Monday, October 10, 2011

Vinegary Green Tomatoes

It's a funny thing when a memory of someone speaks to you in an unexpected way.  I'm sure you've had the experience of driving in your car when a song playing on the radio triggers thoughts of someone.  Or maybe it's an old photo, a family recipe, or in my case, a favorite food.  That's exactly what happened when I received three oversized green tomatoes in my CSA share on Saturday.  Green tomatoes for me signal only one thing: my grandfather.  I still have images of him standing in his kitchen, leaning against the counter, a  jar of vinegar tomatoes in one hand, and a fork in the other.  He'd slowly work his way down the jar while we laughed together.  The memory is so vivid.  I can picture his mannerisms, one foot crossed over the other, his expression, and the feeling I felt being in that room.   He had a thing for salt and vinegar flavors and a jar of vinegar green tomatoes hit on both notes.  Never bothered by imperfection, he'd serve them up alongside his famous burnt grilled cheese sandwiches.

And just when you thought my tomato posts were over, here I am in October gushing over green tomatoes.  Green tomatoes are beautiful in their own right, firm, unripe, needing a little love.  The last one I sliced open revealed a muted pink hue on the inside.  For many of you, maybe fried green tomatoes come to mind.  Now, I'm no southern belle, and I've never had fried green tomatoes, so if you have a recipe, send it along.  I'll also admit that I've never seen the movie, which I believe is one of the ultimate chick flicks.  I am however, all about vinegary green tomatoes and have a thing for mason jars.  This version is a take on a recipe from an old family friend.  It's jotted down in pen on a small piece of paper residing in my mothers' recipe collection that's been folded again and again.  The edges are slightly worn with some vinegar stains along the writing, but it works like a charm every time.  I've altered it here and there over the years.  This is a small batch version and makes three jars.

I set up a little assembly line.  Using three mason jars, I drop the goods into the bottom of each jar; a smashed clove of garlic, sea salt, and dill weed.  If you wanted some heat, go right ahead and add a jalapeno or maybe crushed red pepper flakes.  Green peppers also work well, as do onion slices.  I went pure and simple with solely green tomatoes.  A mixture of apple cider vinegar and water are brought to a boil and poured into each of the jars.  The tomatoes are best in a few days after the flavors have a chance to hang out together, and good for a little over a week or so.  I prefer mine less salty with a good deal of vinegar punch, which these deliver.  I also refrain from adding sugar.  Crunchy and cold right out of the fridge, I can never eat just one.  I wish my grandfather and I could share a jar of these together.  Although I miss those moments in his kitchen, I'm happy that a few green tomatoes sent me back to reminisce about the times we shared together.  I'm planning on polishing off a jar of these in his honor.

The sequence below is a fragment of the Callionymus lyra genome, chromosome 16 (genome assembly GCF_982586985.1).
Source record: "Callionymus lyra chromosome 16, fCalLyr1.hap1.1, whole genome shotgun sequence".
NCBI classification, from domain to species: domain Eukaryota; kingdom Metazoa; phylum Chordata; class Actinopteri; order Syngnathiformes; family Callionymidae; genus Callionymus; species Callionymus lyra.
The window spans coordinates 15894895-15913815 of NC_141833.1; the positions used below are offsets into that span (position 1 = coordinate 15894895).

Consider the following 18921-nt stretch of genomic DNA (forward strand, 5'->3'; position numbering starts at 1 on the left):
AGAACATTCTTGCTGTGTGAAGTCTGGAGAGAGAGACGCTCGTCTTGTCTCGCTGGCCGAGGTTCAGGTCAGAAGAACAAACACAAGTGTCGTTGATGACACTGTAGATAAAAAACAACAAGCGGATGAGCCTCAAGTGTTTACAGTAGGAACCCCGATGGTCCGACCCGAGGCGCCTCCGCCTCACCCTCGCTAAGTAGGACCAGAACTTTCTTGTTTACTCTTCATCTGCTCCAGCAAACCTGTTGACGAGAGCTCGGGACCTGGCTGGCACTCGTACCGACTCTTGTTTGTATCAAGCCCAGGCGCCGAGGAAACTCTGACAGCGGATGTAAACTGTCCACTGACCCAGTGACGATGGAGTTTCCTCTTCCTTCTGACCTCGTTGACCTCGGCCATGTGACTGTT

~Vinegary Green Tomatoes Recipe~

3-5 large green tomatoes (depending on size and variety you have)
3 cloves garlic, smashed
3 tsp dried dill weed
3 tsp sea salt
4 cups apple cider vinegar
4 cups water
You'll also need three mason jars.

Core and slice tomatoes into wedges.  In the bottom of the three jars, add to each jar; 1 smashed garlic clove, 1 tsp dried dill weed, and 1 tsp sea salt.  Divide the tomatoes evenly among the jars, leaving a bit of room at the top.  In a saucepan, bring apple cider vinegar and water just to a boil.  Remove from heat.  Using a funnel, pour the vinegar/water mixture into each of the three jars.  Allow the jars to cool before placing the lids on.  Store in your refrigerator.  I let these go for a few days and periodically shake them up as I meander into the fridge. 

1 comment:

Anonymous said...

Mmmm these look yummy! I want to try this with carrots, that's always sounded so good to me. I loved the story of you and your grandfather, too. Isn't it nice when stories and memories are so connected with food?